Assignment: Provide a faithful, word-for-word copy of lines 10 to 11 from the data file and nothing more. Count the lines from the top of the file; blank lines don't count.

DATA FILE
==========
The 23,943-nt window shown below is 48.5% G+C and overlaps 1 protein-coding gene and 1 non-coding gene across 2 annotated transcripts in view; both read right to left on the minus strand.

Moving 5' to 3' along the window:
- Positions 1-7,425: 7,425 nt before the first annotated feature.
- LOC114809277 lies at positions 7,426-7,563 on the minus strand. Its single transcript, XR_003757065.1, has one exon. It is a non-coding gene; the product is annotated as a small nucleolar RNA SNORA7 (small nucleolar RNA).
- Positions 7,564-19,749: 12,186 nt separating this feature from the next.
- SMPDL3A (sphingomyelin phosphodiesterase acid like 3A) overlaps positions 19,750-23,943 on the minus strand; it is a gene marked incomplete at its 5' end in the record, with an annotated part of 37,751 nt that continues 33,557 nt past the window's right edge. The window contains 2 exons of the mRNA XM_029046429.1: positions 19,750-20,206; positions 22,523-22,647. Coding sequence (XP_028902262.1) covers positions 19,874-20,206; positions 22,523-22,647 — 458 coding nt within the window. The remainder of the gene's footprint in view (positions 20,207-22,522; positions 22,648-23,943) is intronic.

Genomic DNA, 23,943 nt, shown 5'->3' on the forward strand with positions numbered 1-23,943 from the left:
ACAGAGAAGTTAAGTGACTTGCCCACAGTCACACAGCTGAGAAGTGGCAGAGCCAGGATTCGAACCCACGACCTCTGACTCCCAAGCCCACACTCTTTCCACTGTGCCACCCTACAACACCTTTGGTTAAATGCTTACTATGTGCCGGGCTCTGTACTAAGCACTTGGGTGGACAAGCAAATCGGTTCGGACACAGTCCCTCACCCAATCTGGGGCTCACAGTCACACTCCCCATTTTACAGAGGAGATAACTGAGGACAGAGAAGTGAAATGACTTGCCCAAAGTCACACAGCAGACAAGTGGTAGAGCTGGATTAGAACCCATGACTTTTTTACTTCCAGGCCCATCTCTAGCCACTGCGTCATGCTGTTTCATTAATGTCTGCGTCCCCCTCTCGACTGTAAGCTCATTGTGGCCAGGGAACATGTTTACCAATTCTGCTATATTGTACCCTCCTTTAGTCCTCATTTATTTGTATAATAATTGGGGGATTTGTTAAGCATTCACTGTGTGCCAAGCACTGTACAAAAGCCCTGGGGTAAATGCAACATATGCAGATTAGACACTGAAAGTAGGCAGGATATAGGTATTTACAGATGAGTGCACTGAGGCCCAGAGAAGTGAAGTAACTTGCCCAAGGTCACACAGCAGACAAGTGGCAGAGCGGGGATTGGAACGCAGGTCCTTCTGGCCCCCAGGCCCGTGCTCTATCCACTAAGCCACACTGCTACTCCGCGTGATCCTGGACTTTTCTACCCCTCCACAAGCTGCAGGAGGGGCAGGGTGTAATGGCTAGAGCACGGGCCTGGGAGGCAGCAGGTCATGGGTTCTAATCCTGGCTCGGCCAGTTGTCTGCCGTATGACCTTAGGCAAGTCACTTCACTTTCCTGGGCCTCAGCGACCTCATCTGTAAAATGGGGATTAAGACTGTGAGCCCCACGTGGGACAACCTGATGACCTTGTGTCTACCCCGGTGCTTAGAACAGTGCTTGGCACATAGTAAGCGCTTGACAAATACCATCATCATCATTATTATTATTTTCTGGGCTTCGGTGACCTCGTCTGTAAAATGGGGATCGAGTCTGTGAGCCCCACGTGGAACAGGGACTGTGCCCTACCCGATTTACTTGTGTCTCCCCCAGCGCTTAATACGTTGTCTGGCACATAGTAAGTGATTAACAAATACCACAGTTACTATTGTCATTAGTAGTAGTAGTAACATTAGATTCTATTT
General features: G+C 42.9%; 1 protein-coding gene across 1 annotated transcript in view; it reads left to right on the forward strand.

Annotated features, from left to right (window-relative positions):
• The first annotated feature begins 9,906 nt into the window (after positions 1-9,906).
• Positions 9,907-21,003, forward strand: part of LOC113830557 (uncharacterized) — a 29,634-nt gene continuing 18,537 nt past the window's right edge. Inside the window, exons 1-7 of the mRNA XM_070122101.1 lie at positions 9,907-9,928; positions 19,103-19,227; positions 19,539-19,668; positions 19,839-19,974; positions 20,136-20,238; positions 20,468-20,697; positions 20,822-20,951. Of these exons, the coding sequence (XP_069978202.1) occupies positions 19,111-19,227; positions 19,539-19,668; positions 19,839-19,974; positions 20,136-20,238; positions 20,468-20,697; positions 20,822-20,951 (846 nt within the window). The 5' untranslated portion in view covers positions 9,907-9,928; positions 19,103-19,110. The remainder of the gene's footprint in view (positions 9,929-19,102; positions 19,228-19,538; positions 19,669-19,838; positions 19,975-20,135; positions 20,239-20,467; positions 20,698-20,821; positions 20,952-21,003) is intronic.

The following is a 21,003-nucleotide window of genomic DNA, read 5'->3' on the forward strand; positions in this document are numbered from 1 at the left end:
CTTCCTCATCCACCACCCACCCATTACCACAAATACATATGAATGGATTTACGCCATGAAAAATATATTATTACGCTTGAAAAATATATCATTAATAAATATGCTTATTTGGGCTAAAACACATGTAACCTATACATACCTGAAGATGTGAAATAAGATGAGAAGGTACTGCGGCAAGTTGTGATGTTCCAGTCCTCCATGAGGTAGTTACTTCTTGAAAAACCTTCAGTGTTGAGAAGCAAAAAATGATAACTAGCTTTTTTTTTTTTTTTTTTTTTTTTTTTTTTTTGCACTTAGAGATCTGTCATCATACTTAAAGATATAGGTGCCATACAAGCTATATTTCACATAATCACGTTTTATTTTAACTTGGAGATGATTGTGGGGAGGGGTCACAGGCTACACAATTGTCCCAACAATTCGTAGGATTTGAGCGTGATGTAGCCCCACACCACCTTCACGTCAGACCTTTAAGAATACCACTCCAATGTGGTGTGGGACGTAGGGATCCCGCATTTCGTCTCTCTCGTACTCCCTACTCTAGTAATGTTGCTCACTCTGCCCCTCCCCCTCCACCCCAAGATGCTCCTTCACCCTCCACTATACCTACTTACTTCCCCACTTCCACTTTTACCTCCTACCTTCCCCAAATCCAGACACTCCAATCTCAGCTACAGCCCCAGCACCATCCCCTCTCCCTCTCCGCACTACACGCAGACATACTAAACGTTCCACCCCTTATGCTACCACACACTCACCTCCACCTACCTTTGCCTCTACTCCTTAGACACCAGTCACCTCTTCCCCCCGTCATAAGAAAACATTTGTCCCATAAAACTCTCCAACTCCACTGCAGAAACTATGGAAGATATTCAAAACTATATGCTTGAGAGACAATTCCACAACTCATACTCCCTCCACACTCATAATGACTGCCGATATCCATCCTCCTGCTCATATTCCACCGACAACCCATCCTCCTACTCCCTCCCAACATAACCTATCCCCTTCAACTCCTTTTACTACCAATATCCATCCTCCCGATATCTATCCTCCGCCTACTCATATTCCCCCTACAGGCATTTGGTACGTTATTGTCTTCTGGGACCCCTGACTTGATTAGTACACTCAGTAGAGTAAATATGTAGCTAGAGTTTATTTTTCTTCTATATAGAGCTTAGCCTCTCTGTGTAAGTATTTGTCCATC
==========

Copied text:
Annotated features, from left to right (window-relative positions):
• The first annotated feature begins 9,906 nt into the window (after positions 1-9,906).